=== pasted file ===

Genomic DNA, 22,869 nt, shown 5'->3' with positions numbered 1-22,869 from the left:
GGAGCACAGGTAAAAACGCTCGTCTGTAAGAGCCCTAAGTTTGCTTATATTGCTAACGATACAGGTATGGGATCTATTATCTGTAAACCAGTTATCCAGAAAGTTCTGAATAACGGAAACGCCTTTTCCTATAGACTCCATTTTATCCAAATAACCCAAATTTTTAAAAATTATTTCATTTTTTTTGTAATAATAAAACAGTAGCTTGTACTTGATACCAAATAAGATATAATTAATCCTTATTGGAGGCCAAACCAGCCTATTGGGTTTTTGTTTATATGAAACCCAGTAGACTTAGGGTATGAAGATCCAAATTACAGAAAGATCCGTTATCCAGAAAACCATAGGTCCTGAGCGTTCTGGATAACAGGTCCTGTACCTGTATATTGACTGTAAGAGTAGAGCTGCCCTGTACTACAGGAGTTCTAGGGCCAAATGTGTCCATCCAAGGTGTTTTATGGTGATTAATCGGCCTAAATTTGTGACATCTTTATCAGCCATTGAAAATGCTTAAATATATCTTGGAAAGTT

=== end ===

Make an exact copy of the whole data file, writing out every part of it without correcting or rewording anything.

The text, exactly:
Genomic DNA, 22,869 nt, shown 5'->3' with positions numbered 1-22,869 from the left:
GGAGCACAGGTAAAAACGCTCGTCTGTAAGAGCCCTAAGTTTGCTTATATTGCTAACGATACAGGTATGGGATCTATTATCTGTAAACCAGTTATCCAGAAAGTTCTGAATAACGGAAACGCCTTTTCCTATAGACTCCATTTTATCCAAATAACCCAAATTTTTAAAAATTATTTCATTTTTTTTGTAATAATAAAACAGTAGCTTGTACTTGATACCAAATAAGATATAATTAATCCTTATTGGAGGCCAAACCAGCCTATTGGGTTTTTGTTTATATGAAACCCAGTAGACTTAGGGTATGAAGATCCAAATTACAGAAAGATCCGTTATCCAGAAAACCATAGGTCCTGAGCGTTCTGGATAACAGGTCCTGTACCTGTATATTGACTGTAAGAGTAGAGCTGCCCTGTACTACAGGAGTTCTAGGGCCAAATGTGTCCATCCAAGGTGTTTTATGGTGATTAATCGGCCTAAATTTGTGACATCTTTATCAGCCATTGAAAATGCTTAAATATATCTTGGAAAGTT